KANSAS CITY, Mo. — If this doesn’t blow your mind at first, let it sink in for a few seconds. Assuming the depth chart falls the way it’s projected to fall — and we’ve got a month of preseason banging to go, so no promises — the oldest starting offensive lineman on the Kansas City Chiefs will be … Donald Stephenson.
It’s true. The Andy Gang’s presumed starting right tackle will be 25 when the regular season opens and turn 26 on Sept. 30.
And if that makes you feel ancient, hell, imagine how it makes him feel.
"Year Three, right?" Stephenson chuckled during training camp at Missouri Western State after being reminded that he was the unit’s relative graybeard. "Really, we call Rodney (Hudson) ‘The Old Man.’
"But me and Jeff (Allen) and I have to take on that role as leaders. And if they need us to do it, we’ve got to do it."
Spoiler alert: They’re going to need it, champ.
For the last few years, Philly.com NFL writer Jimmy Kempsi has done the free world a favor and tracked the age of projected starting offensive lines, then broken them down from oldest to youngest. According to his May 2014 treatise, the average NFL starting lineman is 26.59 years old.
If rookie Zach Fulton wins the job at right guard, the average Chiefs starting lineman will be 23.6 years old.
Let that one sink for a few seconds, too.
"Zach’s a tough kid," coach Andy Reid said of the sixth-round blocker out of Tennessee. "He’s young, he’s learning. But he sure is ahead of what you think a rookie would be ahead of."
If Fulton sticks, that 23.6 number is tied with Jacksonville — Woo hoo! — for the youngest line in the NFL. This isn’t a youth movement, kids. It’s a youth freaking revolution.
And if that concept feels strange, completely foreign, that’s because it is. This isn’t just, potentially, the youngest line in the NFL — it’s setting up to be the youngest starting offensive line trotted out by the Chiefs in a generation.
According to Pro-Football-Reference.com’s listing of primary offensive starters, from 1997-2007, the average age of the Chiefs’ starting front line was a grizzled 29.5 years of age. Tim Grunhard aged and gave way to Casey Wiegmann, who eventually did the same. Willie Roaf was thrown into the mix at the tail end of a legendary career. Will Shields and Brian Waters were pillars, constants.
Whether by accident or design, the Chiefs have been trending younger up front for a few seasons now. Kansas City toted the NFL’s second-youngest line last year, at 25.6 years of age, on average, according to Kempsi; in 2012, it was 26.9, good for ninth youngest. In 2011, it was 27.75, 11th youngest. Over the last 17 seasons, the only numbers that skewed even close to that were left tackle Branden Albert’s rookie season of 2008 (27.4 years old, on average) and his second campaign in ’09 (27.2).
In recent years, it was Albert on the blind side and a rotating cast of thousands. With the big lug having punched his free-agent ticket to Miami, all that’s left is the rotating cast, taking on new roles, new responsibilities, trying to become entrenched.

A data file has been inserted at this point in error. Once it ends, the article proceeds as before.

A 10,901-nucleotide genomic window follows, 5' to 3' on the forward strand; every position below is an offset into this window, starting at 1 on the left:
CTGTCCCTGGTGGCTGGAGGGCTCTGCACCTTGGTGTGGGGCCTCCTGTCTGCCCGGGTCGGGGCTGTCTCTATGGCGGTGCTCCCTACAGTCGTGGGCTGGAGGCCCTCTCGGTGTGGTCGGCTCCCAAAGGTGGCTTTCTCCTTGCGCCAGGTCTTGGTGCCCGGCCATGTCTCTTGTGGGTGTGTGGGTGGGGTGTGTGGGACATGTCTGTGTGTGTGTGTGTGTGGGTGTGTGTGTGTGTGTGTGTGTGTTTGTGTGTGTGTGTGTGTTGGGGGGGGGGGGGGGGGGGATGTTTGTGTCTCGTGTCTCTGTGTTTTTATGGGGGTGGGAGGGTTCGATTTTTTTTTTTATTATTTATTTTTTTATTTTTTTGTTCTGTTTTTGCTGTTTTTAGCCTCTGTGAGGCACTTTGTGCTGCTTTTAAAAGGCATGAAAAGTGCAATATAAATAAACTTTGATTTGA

"Yeah, because (Albert) was the old vet last year, and he left, and now it’s me, Rodney and Jeff (who) are kind of the older guys," Stephenson said. "So we kind of have to bring guys along. BA and Rodney did a good job of letting us know that me and Jeff were going to have to step into that role."
Any advice, from them, specifically?
"It was just kind of just unspoken. We knew when BA left, me and Jeff kind of just knew we were going to have to step it up a notch."
In just a few months, they’ve already stepped up several. With second-year left tackle Eric Fisher recovering from shoulder issues and Stephenson battling a bum ankle, Allen has shown the flexibility to work at tackle as well as guard.
"It’s good for some of those younger guys and some of the backup, free-agent veteran type guys we have on our team to get in there," offensive coordinator Doug Pederson said. "Because, honestly, you look at our season last year, and we had moved guys around a little bit on the line and they did a nice job."
But those same guys knew the bar would be raised in 2014, and the offense as a whole might sink or swim because of it. Following the lead of former teammate Geoff Schwartz, old fogeys Allen and Stephenson recently sought guidance from LB O-Line Performance, ex-NFL lineman LeCharles Bentley’s Arizona academy for big-time blockers.
"I feel stronger, playing with better leverage," Stephenson said. "I know the offense now, so I can play quicker and faster."
That’s good, because chances are, he’ll have to. The last three teams — the ’11 Seahawks, the ’12 Steelers and the ’13 Steelers — to feature the NFL’s youngest offensive line at the start of the season wound up winning 7.7 games, on average, with nary a playoff berth among them. Youth might be served on Planet Goodell, but in the trenches, it’s usually served with a healthy side of crow, too.